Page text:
Rushed renewal

Sara Macho

Late start forces students to make hasty rooming decisions

Credit: Beth Rankin

“This is the story of seven strangers picked to live in a house …”

No, The Real World isn’t taking up residence at Kent State, but many students may find themselves in a situation similar to that of the cast — minus the cameras.

Residence Hall Contract Renewal began Jan. 19 for students living in the same room next year.

Megan Lucas, a junior psychology major living in Wright Hall, was going to renew her contract, but couldn’t decide what she wanted to do.

“My friends and I discussed over break where to live next year, but didn’t come up with any conclusions,” Lucas said. “We haven’t made our schedules for next year yet, but already we have to decide where to live.”

Some students are complaining there just isn’t enough time to decide where to live and who to live with.

Boni Fernandes, a junior Spanish major living in Leebrick Hall, does not have time to review the Residence Hall Contract Renewal booklet her RA distributed.

“At least give us time to settle in,” she said. “Residence Services don’t put students’ needs ahead, they do what works for them.”

Freshmen renew their contracts Jan. 31.

“It seems kind of rushed,” said Vera Smith, a freshman voice performance major. “I know people who have no idea where they’re living.”

Smith and her friend, Kelley Kirchner, freshman applied mathematics major, have not discussed where they will live next year and “have no idea about roommates.”

Jonathan Neuzil, a junior finance major living in Centennial Court E, feels the contract renewal process does not seem rushed.

“I think Residence Services need the time,” he said. “It’s so complicated, they need the time to make changes.”

T.J. Logan, assistant director of Residence Services, feels the renewal process may seem rushed because of the timing of spring semester.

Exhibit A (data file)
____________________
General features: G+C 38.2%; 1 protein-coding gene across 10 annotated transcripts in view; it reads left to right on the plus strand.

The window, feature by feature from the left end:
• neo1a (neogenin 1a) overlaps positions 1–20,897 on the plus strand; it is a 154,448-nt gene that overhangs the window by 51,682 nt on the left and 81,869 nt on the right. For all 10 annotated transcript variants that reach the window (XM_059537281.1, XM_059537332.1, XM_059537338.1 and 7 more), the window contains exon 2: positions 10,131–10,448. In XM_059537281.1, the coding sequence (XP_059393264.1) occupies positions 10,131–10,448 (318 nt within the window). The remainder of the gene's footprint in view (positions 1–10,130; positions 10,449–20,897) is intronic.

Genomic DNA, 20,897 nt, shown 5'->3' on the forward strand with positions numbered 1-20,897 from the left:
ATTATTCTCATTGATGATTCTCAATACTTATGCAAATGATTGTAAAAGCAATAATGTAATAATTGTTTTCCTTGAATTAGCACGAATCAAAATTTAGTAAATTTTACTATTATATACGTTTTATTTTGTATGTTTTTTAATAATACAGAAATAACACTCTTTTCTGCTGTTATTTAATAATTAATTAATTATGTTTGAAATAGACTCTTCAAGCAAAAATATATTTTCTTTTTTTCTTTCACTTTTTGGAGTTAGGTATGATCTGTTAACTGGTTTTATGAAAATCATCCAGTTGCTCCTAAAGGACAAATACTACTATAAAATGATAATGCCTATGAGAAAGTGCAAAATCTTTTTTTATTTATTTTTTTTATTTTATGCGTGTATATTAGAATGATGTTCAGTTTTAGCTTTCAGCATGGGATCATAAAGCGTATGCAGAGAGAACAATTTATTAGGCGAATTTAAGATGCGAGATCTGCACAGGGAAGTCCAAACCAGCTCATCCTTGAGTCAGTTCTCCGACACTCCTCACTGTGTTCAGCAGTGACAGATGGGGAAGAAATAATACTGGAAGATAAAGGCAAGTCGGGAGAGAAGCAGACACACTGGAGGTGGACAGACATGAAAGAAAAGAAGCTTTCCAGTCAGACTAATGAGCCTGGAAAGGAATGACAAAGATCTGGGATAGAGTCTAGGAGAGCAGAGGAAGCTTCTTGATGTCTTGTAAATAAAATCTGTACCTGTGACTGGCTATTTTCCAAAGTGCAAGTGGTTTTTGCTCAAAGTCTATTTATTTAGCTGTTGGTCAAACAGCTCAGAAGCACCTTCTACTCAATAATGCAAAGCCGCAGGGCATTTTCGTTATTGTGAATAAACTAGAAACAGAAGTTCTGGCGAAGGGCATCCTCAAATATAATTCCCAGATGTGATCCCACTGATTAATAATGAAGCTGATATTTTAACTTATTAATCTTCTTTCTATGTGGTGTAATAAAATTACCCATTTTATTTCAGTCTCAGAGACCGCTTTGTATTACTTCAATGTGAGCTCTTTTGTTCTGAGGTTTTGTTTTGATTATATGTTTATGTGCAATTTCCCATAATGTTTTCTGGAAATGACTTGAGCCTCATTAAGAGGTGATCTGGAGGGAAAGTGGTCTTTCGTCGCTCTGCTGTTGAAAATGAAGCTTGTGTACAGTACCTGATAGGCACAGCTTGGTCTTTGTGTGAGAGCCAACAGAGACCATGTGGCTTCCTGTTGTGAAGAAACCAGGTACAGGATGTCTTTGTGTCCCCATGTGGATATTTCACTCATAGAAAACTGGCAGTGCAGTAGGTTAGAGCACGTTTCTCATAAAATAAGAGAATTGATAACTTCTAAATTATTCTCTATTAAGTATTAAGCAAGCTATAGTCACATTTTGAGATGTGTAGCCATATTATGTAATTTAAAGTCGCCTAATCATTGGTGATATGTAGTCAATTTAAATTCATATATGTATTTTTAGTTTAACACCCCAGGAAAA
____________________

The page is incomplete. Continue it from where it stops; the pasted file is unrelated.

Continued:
Incoming freshmen are among the earliest students to receive a housing assignment, said Logan.

“When students do their PASS Program starting in February, they walk away with a housing assignment,” Logan said. “We feel this builds a connection to the university.”

Just two years ago, the university went from filing index cards to putting the renewal process online.

According to Logan, three years ago, residents would put their living choice on an index card and hand them into their RAs. The index cards would then be gathered into stacked piles in the Residence Services office located in Korb Hall.

Kent is the second school in the nation to make the renewal process available online, said Logan.

This year, students shouldn’t be experiencing many of the same computer problems they did last year, when the Online Contract Renewal process debuted. Residence Services has also made many improvements to the housing Web site.

“We’ve sent out online surveys. The Web site has a new look. There will be more confirmation e-mails, less errors and busy times and a new server has been added only for the renewal,” Logan said.

Contact features reporter Sara Macho at [email protected].